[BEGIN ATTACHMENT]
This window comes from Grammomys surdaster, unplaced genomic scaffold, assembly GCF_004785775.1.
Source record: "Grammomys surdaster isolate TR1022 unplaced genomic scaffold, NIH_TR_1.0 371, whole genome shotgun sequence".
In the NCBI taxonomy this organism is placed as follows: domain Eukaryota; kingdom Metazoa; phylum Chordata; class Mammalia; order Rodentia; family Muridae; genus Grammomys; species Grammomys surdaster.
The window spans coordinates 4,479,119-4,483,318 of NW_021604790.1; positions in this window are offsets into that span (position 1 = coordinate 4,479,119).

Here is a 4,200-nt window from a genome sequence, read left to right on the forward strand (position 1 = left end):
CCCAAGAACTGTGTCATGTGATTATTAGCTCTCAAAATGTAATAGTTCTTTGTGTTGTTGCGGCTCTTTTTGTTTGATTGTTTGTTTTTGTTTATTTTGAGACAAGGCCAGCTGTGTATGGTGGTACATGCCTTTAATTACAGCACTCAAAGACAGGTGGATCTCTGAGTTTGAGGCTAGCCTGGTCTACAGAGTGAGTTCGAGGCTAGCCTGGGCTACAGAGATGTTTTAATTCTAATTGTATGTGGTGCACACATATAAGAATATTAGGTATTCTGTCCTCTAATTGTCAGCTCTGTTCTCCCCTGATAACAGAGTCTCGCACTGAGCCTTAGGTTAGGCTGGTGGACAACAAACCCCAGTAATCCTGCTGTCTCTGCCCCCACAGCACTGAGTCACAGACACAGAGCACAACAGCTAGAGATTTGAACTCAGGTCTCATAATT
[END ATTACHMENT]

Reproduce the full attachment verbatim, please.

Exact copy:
This window comes from Grammomys surdaster, unplaced genomic scaffold, assembly GCF_004785775.1.
Source record: "Grammomys surdaster isolate TR1022 unplaced genomic scaffold, NIH_TR_1.0 371, whole genome shotgun sequence".
In the NCBI taxonomy this organism is placed as follows: domain Eukaryota; kingdom Metazoa; phylum Chordata; class Mammalia; order Rodentia; family Muridae; genus Grammomys; species Grammomys surdaster.
The window spans coordinates 4,479,119-4,483,318 of NW_021604790.1; positions in this window are offsets into that span (position 1 = coordinate 4,479,119).

Here is a 4,200-nt window from a genome sequence, read left to right on the forward strand (position 1 = left end):
CCCAAGAACTGTGTCATGTGATTATTAGCTCTCAAAATGTAATAGTTCTTTGTGTTGTTGCGGCTCTTTTTGTTTGATTGTTTGTTTTTGTTTATTTTGAGACAAGGCCAGCTGTGTATGGTGGTACATGCCTTTAATTACAGCACTCAAAGACAGGTGGATCTCTGAGTTTGAGGCTAGCCTGGTCTACAGAGTGAGTTCGAGGCTAGCCTGGGCTACAGAGATGTTTTAATTCTAATTGTATGTGGTGCACACATATAAGAATATTAGGTATTCTGTCCTCTAATTGTCAGCTCTGTTCTCCCCTGATAACAGAGTCTCGCACTGAGCCTTAGGTTAGGCTGGTGGACAACAAACCCCAGTAATCCTGCTGTCTCTGCCCCCACAGCACTGAGTCACAGACACAGAGCACAACAGCTAGAGATTTGAACTCAGGTCTCATAATT